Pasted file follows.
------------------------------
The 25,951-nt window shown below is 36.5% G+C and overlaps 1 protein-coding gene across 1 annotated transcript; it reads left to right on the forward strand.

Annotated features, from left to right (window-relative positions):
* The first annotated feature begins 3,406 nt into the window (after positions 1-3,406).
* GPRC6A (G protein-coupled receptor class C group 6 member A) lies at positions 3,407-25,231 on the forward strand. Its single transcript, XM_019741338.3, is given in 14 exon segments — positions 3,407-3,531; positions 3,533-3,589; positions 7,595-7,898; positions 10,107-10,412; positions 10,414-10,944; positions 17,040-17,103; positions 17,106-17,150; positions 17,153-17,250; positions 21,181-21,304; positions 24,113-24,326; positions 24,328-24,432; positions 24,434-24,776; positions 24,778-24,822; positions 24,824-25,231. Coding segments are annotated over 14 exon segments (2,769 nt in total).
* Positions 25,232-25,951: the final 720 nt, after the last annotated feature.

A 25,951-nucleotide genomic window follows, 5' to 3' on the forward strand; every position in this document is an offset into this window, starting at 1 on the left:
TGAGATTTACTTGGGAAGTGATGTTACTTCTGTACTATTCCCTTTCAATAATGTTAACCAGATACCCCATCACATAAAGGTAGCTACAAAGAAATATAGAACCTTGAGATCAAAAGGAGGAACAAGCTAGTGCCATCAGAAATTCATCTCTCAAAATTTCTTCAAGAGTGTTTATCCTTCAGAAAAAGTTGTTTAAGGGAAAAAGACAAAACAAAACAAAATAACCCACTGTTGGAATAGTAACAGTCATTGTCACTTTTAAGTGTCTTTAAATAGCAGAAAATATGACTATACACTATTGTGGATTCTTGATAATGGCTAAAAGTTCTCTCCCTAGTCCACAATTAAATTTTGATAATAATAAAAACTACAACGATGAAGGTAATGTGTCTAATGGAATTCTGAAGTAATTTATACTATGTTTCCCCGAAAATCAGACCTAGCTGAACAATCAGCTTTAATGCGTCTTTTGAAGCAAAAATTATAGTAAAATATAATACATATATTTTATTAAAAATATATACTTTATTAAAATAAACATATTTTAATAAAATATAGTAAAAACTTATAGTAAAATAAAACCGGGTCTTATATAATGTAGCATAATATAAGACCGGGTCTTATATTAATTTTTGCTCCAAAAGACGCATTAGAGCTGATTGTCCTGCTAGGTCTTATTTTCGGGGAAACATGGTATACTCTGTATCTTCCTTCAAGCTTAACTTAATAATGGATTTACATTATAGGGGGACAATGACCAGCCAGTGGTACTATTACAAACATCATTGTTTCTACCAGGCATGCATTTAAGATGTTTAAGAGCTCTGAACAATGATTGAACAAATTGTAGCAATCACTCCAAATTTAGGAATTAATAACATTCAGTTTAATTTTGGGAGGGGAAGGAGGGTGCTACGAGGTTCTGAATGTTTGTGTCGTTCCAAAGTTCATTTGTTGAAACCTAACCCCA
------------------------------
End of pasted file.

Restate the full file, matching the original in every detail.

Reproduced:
The 25,951-nt window shown below is 36.5% G+C and overlaps 1 protein-coding gene across 1 annotated transcript; it reads left to right on the forward strand.

Annotated features, from left to right (window-relative positions):
* The first annotated feature begins 3,406 nt into the window (after positions 1-3,406).
* GPRC6A (G protein-coupled receptor class C group 6 member A) lies at positions 3,407-25,231 on the forward strand. Its single transcript, XM_019741338.3, is given in 14 exon segments — positions 3,407-3,531; positions 3,533-3,589; positions 7,595-7,898; positions 10,107-10,412; positions 10,414-10,944; positions 17,040-17,103; positions 17,106-17,150; positions 17,153-17,250; positions 21,181-21,304; positions 24,113-24,326; positions 24,328-24,432; positions 24,434-24,776; positions 24,778-24,822; positions 24,824-25,231. Coding segments are annotated over 14 exon segments (2,769 nt in total).
* Positions 25,232-25,951: the final 720 nt, after the last annotated feature.

A 25,951-nucleotide genomic window follows, 5' to 3' on the forward strand; every position in this document is an offset into this window, starting at 1 on the left:
TGAGATTTACTTGGGAAGTGATGTTACTTCTGTACTATTCCCTTTCAATAATGTTAACCAGATACCCCATCACATAAAGGTAGCTACAAAGAAATATAGAACCTTGAGATCAAAAGGAGGAACAAGCTAGTGCCATCAGAAATTCATCTCTCAAAATTTCTTCAAGAGTGTTTATCCTTCAGAAAAAGTTGTTTAAGGGAAAAAGACAAAACAAAACAAAATAACCCACTGTTGGAATAGTAACAGTCATTGTCACTTTTAAGTGTCTTTAAATAGCAGAAAATATGACTATACACTATTGTGGATTCTTGATAATGGCTAAAAGTTCTCTCCCTAGTCCACAATTAAATTTTGATAATAATAAAAACTACAACGATGAAGGTAATGTGTCTAATGGAATTCTGAAGTAATTTATACTATGTTTCCCCGAAAATCAGACCTAGCTGAACAATCAGCTTTAATGCGTCTTTTGAAGCAAAAATTATAGTAAAATATAATACATATATTTTATTAAAAATATATACTTTATTAAAATAAACATATTTTAATAAAATATAGTAAAAACTTATAGTAAAATAAAACCGGGTCTTATATAATGTAGCATAATATAAGACCGGGTCTTATATTAATTTTTGCTCCAAAAGACGCATTAGAGCTGATTGTCCTGCTAGGTCTTATTTTCGGGGAAACATGGTATACTCTGTATCTTCCTTCAAGCTTAACTTAATAATGGATTTACATTATAGGGGGACAATGACCAGCCAGTGGTACTATTACAAACATCATTGTTTCTACCAGGCATGCATTTAAGATGTTTAAGAGCTCTGAACAATGATTGAACAAATTGTAGCAATCACTCCAAATTTAGGAATTAATAACATTCAGTTTAATTTTGGGAGGGGAAGGAGGGTGCTACGAGGTTCTGAATGTTTGTGTCGTTCCAAAGTTCATTTGTTGAAACCTAACCCCA